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date: 21 September 2019

Abstract and Keywords

This chapter explores how scholars have come to categorize some sculptures as non-elite and what this category has meant for the study of Roman sculpture. Specifically, this chapter addresses the social history of Roman sculpture. It confronts some of the elite-centered paradigms that have shaped how we have seen and described non-elite Roman sculpture, namely in comparison to its elite counterparts, thus creating the elite/non-elite dichotomy. This dichotomy is both reductive and essentializing: it limits how scholars have interpreted the artistic legacy of the diverse individuals who fell outside elite circles. This chapter thus attempts to point to ways that may help us to resee—on their own terms—the individuals of financial means who had the ability to engage in Roman practices of artistic patronage to communicate their messages.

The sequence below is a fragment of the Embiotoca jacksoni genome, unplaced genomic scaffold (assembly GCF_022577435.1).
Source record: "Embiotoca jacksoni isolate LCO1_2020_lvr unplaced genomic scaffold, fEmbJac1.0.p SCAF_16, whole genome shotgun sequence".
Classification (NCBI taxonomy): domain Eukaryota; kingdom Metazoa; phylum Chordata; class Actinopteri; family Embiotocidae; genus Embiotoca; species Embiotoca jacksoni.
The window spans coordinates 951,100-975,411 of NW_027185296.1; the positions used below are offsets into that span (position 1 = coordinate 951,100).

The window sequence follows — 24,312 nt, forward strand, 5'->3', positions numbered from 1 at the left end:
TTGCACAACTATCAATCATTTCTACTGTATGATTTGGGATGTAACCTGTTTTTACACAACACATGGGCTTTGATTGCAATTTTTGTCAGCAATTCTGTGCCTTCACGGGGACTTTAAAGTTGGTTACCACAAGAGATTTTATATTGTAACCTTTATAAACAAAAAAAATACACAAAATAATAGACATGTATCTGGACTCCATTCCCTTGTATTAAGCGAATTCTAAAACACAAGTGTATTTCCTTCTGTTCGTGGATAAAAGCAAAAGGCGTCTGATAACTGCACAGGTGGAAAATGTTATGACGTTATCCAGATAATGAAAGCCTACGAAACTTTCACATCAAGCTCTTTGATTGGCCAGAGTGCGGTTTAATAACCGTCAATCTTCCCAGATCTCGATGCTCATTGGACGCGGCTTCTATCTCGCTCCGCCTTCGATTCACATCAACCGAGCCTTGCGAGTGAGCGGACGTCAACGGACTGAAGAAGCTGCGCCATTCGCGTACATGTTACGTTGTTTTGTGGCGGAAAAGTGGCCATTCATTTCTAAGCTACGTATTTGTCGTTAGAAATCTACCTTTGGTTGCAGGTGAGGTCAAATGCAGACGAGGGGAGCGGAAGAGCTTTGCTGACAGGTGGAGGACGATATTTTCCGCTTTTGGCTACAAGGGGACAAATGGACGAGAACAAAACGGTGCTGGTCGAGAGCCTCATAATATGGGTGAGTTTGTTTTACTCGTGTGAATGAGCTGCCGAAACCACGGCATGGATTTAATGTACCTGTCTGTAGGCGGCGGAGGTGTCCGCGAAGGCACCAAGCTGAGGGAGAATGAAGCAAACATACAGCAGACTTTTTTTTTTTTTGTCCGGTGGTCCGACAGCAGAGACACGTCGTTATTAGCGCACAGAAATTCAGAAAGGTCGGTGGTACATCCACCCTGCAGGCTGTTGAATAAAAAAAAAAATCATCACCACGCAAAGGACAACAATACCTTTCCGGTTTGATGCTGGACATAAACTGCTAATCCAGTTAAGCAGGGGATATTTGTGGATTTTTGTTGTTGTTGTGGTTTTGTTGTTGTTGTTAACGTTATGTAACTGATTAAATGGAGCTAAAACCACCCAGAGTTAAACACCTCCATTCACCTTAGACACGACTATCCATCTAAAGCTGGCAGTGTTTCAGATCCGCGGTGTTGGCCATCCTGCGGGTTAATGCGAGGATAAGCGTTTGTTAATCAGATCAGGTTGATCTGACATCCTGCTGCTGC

Keywords: non-elite, patronage, freedman, middle-class, arte plebea, plebeian art, Trimalchio, style, funerary monument, altar, dichotomy or dualism

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